A topic that goes one step further than Wearable Electronic: Implantable Electronic. Wearable of course but this new field of electronics g=does not stop on the skin, it goes under the skin.
For me, implantable electronic is as fascinating as wearable electronic as both aim to use cutting edge technologies to improve life quality. Wearable technologies in medical application, although a by far not really explored area, offers clearly demonstrable benefits.
Implantable Electronic in the medical field can be used for monitoring of vital signs like blood test and even could deliver pharmacy directly to the areas needed avoiding the ‘flush out’ treatment usually used today.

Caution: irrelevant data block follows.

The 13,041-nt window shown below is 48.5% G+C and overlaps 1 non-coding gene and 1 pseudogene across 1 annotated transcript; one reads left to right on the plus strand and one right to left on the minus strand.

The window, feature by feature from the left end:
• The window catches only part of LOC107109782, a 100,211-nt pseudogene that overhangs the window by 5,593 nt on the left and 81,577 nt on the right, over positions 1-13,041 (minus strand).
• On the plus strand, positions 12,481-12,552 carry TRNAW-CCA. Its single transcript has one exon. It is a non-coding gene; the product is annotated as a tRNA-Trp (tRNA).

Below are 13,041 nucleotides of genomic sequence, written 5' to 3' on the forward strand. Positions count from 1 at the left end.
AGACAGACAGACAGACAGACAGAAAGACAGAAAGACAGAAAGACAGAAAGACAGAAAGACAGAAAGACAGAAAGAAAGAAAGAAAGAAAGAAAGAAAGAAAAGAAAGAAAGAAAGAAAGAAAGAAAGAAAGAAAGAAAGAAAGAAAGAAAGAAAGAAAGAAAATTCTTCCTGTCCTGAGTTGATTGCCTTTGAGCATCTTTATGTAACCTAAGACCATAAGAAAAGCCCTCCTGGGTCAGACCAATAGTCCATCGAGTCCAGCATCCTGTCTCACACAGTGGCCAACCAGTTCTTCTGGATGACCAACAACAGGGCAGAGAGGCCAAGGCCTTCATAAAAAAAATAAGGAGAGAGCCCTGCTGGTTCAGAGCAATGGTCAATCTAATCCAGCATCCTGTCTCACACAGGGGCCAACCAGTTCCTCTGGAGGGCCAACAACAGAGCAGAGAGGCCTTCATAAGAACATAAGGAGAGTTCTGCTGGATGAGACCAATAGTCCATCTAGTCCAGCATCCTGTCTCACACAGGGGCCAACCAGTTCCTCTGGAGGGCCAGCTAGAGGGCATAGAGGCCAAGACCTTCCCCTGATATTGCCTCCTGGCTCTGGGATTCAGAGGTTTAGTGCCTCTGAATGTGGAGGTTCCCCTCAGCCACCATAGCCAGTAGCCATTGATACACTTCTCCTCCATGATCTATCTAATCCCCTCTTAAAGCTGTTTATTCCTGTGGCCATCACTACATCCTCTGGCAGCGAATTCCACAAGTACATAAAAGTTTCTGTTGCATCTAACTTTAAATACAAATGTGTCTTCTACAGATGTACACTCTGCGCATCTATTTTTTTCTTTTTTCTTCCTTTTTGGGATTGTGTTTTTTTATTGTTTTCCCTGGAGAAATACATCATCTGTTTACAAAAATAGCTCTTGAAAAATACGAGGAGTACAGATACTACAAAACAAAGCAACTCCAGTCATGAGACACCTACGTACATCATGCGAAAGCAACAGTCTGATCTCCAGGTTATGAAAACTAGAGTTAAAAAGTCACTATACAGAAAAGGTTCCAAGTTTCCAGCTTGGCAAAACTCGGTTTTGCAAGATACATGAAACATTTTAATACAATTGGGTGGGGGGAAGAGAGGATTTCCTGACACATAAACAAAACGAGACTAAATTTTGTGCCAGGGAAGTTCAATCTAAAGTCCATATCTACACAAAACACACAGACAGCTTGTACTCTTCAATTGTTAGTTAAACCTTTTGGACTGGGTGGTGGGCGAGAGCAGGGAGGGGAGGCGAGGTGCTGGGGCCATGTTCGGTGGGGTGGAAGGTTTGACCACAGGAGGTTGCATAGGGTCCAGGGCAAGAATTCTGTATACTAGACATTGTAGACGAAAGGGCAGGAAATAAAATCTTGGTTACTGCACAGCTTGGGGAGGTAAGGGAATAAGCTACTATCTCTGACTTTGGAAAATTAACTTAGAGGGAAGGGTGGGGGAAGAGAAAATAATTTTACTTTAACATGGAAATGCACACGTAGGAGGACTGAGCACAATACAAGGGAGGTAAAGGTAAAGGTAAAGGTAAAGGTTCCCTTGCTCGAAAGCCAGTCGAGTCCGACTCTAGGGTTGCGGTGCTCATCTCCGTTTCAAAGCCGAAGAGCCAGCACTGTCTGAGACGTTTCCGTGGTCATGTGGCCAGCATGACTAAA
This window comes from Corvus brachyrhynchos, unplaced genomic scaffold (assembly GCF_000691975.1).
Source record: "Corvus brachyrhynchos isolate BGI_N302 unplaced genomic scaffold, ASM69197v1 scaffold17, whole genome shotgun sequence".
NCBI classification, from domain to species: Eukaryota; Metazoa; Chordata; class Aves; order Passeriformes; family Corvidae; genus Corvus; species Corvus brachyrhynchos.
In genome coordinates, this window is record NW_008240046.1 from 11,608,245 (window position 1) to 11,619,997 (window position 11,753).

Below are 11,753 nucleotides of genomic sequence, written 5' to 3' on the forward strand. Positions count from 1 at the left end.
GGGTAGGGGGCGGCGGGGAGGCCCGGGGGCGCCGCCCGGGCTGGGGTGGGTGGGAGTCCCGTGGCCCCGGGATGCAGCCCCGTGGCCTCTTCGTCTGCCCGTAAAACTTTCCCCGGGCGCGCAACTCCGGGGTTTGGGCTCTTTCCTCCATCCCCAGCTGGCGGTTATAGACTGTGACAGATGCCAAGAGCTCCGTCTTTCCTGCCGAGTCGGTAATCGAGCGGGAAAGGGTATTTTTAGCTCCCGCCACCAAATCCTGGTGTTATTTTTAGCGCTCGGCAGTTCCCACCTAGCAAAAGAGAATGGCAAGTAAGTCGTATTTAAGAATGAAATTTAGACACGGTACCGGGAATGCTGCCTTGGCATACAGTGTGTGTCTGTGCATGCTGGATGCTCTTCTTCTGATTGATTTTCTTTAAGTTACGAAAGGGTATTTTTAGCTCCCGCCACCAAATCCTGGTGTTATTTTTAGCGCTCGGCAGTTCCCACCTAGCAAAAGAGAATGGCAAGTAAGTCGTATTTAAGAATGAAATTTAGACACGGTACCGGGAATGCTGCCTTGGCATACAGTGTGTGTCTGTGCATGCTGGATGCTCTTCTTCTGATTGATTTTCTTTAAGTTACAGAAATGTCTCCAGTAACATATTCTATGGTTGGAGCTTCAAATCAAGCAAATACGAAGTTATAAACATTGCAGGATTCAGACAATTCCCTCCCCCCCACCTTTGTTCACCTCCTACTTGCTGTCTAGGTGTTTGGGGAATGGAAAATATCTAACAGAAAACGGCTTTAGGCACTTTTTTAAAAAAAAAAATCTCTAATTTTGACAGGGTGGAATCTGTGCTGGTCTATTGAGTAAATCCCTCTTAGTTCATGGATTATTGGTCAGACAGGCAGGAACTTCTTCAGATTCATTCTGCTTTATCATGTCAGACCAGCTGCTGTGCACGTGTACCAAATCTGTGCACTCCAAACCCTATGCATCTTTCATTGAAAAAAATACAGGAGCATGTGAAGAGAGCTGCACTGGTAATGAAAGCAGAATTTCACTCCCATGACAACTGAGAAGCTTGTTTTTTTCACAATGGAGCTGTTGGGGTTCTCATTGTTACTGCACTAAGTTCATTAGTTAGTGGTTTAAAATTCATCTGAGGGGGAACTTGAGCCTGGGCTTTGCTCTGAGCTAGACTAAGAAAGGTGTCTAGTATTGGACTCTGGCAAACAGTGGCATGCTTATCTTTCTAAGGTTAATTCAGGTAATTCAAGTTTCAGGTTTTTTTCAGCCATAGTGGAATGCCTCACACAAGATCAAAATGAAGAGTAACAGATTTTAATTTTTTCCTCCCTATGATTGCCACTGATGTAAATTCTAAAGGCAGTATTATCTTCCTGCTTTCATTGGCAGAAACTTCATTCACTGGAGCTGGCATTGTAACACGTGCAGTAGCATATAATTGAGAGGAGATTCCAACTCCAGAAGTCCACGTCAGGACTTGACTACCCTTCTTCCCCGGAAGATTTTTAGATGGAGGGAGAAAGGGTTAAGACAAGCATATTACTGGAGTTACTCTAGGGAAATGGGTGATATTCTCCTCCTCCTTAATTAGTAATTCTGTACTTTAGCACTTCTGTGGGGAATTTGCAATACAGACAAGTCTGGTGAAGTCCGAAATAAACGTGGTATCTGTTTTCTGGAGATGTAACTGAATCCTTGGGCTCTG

Tufts University biomedical engineer Fiorenzo Omenetto uses silk as the basis for implantable optical and electronic devices that could provide a clearer picture of what’s going on inside the body to help monitor chronic diseases or progress after surgery.
Collaborating with Kaplan and materials scientist John Rogers at the University of Illinois at Urbana-Champaign, Omenetto has produced implants that combine silk with flexible silicon electronics.
The group used silk films to hold in place arrays of tiny silicon transistors and LEDs, forming a possible basis for implantable devices. The advantage of the teams invention: it will degrade completely inside the body when the job is done unlike previously developed implants which have to be removed making incisions.
Implantable Electronic seems to be the next frontier, pushing the boundaries of wearable skin deep. A field I will certainly keeping an eye on in future reporting.